Phototrophs- Use light as an energy source
Chemotrophs- Use ether inorganic or organic chemical as energy source. Carbon Source. (Photosynthetic organisms such as plants, algae etc.) Autotrophs- Use carbon dioxide as their sole source of carbon Heterotrophs- Organisms that use organic compounds other than CO2 as their carbon source (humans, animals, fungi etc) Energy/carbon categories
-Photoautotroph-are organisms (such as plants, algae, cyanobacteria, purple and green sulfur bacteria) that use light as an energy source and CO2 as a carbon source. -Photoheterotrophs,- like purple nonsulfur and green nonsulfur bacteria, use light as an energysource and organic compounds other than CO2 as a carbon source. Chemoheterotrophs use chemicals as an energy source and organic compounds other than CO2 as a carbon source. All animals, all protozoa, all fungi , and most bacteria are chemoheterotrophs. chemoorganoheterotroph- organism that requires organic substrates to get its carbon for growth and development, and that produces its energy from oxido-reduction of an organic compound. Chemoorganoautotroph- An organism that obtains energy from organic compounds and carbon from CO2. Chemolithoautotroph- An organism that obtains energy from inorganic compounds and carbon from CO2. Characteristics of the classic growth curve.
Lag phase- during which the bacteria absorb nutrients, synthesize enzymes, and prepare for cell division. The bacteria do not increase in number during the lag phase. Seen with old inoculum
Transfer from nutrient-rich to nutrient-poor media Exponential phase (Logarithmic growth phase)-the bacteria multiply so rapidly that the number of organisms doubles with each generation time. Cells in healthiest state
Rates of exponential growth can vary
Growth rate is the greatest during the log phase.
Stationary Phase- It is during this phase that the culture is at its greatest population density. Exponential growth will tail off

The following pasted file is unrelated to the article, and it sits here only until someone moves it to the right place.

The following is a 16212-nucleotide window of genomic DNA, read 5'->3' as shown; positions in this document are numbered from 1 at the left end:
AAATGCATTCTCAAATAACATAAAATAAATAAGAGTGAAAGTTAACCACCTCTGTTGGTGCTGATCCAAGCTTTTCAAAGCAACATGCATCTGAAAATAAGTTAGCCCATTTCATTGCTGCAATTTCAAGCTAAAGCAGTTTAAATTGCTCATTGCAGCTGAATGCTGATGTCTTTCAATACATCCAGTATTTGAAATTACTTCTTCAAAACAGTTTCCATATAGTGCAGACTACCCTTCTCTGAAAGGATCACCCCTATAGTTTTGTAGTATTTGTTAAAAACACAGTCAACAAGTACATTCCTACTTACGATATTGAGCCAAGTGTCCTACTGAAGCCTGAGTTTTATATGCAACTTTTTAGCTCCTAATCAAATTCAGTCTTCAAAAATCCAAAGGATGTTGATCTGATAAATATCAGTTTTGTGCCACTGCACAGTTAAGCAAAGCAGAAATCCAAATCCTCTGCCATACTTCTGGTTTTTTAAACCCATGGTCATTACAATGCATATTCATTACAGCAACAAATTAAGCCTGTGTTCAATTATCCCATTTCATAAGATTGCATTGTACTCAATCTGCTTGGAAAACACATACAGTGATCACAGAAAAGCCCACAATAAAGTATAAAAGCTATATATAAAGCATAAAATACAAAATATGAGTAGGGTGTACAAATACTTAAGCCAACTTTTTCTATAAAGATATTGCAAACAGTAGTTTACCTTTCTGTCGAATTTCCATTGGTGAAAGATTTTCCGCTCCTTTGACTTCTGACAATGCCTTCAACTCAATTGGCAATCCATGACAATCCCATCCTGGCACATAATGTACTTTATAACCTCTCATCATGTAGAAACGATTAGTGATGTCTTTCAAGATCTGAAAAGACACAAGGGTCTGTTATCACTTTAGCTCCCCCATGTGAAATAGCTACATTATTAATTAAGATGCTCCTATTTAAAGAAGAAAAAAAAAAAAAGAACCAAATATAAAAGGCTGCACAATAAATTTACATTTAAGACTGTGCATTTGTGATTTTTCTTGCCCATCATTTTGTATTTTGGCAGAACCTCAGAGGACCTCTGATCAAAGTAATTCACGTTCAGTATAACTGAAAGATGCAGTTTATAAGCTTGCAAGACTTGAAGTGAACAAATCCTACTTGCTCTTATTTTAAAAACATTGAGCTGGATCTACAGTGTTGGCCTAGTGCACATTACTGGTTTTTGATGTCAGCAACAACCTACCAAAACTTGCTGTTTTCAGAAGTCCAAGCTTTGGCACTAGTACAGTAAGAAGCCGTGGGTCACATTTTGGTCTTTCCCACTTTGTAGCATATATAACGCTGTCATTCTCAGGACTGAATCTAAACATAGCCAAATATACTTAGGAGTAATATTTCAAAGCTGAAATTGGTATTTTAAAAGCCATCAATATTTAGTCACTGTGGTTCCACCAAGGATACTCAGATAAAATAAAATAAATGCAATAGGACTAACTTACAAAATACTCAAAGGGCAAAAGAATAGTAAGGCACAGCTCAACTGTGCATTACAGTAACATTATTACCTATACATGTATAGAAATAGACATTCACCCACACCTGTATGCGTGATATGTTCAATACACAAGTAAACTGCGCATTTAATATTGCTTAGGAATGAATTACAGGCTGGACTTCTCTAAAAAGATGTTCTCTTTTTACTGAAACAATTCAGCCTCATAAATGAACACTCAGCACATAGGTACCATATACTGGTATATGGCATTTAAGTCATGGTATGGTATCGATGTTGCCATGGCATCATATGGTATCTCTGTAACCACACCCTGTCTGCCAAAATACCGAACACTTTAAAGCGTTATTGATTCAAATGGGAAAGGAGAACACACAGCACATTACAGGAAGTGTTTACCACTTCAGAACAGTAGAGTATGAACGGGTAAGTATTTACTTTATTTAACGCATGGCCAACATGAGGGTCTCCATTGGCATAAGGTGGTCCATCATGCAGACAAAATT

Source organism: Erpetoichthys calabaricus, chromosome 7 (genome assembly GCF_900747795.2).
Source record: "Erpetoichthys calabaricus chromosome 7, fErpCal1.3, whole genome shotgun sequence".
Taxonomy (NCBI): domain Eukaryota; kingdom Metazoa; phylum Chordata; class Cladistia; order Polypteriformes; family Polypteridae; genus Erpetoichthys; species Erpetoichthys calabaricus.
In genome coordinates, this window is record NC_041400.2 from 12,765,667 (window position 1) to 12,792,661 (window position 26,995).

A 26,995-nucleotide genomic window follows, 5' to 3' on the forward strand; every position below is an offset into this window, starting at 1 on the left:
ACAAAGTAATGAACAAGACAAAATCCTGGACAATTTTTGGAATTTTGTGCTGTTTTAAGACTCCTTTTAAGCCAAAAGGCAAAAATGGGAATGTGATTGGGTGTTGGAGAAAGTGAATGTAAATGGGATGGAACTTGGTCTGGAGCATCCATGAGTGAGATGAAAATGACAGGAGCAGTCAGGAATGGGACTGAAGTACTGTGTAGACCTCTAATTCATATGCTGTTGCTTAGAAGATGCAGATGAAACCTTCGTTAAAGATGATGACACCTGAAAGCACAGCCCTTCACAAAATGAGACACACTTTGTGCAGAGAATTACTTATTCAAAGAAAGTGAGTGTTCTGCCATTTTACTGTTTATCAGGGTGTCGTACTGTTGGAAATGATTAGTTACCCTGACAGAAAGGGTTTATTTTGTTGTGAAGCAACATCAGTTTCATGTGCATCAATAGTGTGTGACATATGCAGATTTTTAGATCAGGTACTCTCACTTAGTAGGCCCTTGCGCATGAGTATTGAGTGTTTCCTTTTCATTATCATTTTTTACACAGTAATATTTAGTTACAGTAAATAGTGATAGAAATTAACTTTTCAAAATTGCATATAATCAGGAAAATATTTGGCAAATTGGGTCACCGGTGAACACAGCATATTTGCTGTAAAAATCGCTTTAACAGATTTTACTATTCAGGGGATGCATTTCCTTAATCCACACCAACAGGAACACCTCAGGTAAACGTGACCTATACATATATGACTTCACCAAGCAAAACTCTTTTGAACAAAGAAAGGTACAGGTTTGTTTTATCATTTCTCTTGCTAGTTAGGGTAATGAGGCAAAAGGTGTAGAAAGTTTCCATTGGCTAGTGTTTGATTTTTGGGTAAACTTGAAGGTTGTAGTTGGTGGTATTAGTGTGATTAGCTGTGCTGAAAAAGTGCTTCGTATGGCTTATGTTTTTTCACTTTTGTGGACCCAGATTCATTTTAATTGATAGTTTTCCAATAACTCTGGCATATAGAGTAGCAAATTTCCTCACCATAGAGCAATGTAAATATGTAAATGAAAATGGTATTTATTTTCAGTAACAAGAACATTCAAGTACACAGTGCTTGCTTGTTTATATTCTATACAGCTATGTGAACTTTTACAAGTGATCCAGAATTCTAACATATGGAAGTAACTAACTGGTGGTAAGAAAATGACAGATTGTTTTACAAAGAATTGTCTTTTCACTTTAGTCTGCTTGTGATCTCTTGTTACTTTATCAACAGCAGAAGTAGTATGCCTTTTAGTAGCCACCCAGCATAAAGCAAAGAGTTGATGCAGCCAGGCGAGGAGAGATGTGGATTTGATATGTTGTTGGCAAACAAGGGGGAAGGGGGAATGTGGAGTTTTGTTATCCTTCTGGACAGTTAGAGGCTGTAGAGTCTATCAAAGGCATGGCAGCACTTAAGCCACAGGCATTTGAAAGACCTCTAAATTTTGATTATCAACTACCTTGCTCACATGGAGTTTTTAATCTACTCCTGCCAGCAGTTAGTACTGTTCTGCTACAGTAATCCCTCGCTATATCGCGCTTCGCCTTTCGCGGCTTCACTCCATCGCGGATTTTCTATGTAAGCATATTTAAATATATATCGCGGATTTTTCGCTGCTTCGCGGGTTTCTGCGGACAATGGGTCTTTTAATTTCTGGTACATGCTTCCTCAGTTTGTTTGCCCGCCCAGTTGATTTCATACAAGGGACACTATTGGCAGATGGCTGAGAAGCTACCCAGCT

Build up of waste products
No net increase or decrease in cell number
Death Phase- As overcrowding occurs, the concentration of toxic waste products continues to increase and the nutrient supply decreases. The microorganisms then die at a rapid rate .
Oxygen relationships and classification categories
Aerobe- organisms that require oxygen for life and reproduction. Tolerate full O2 tensions (21%)
obligate aerobes -require an atmosphere containing molecular oxygen in concentrations comparable to that found in room air (i.e., 20 to 21% O2). Anaerobe- organisms that do not require oxygen for life and reproduction. Aerotolerant anaerobes- does not require oxygen, grows better in the absence of oxygen, but can survive in atmospheres containing molecular oxygen (such as air and a CO2 incubator). Obligate anaerobes- an anaerobe that can only grow in an anaerobic environment (i.e., an environment containing no oxygen). Microaerophiles- Microaerophiles (microaerophilic aerobes) also require oxygen for multiplication, but in concentrations lower than that found in room air. Tolerance less than 21%
Limited capacity for respiration
Faculative Anareobes- are capable of surviving in either the presence or absence of oxygen; anywhere from 0% O2 to 20 to 21% O2.
Characteristics of the different groups of algae
-Diatoms (Bacillariophyta): unicellular; free-living, photosynthetic autotrophs; some colorless heterotrophs; freshwater and sea water, Chromista -2 part frustules
-nucleus- central in cytoplasm
-chloroplasts- inside rough...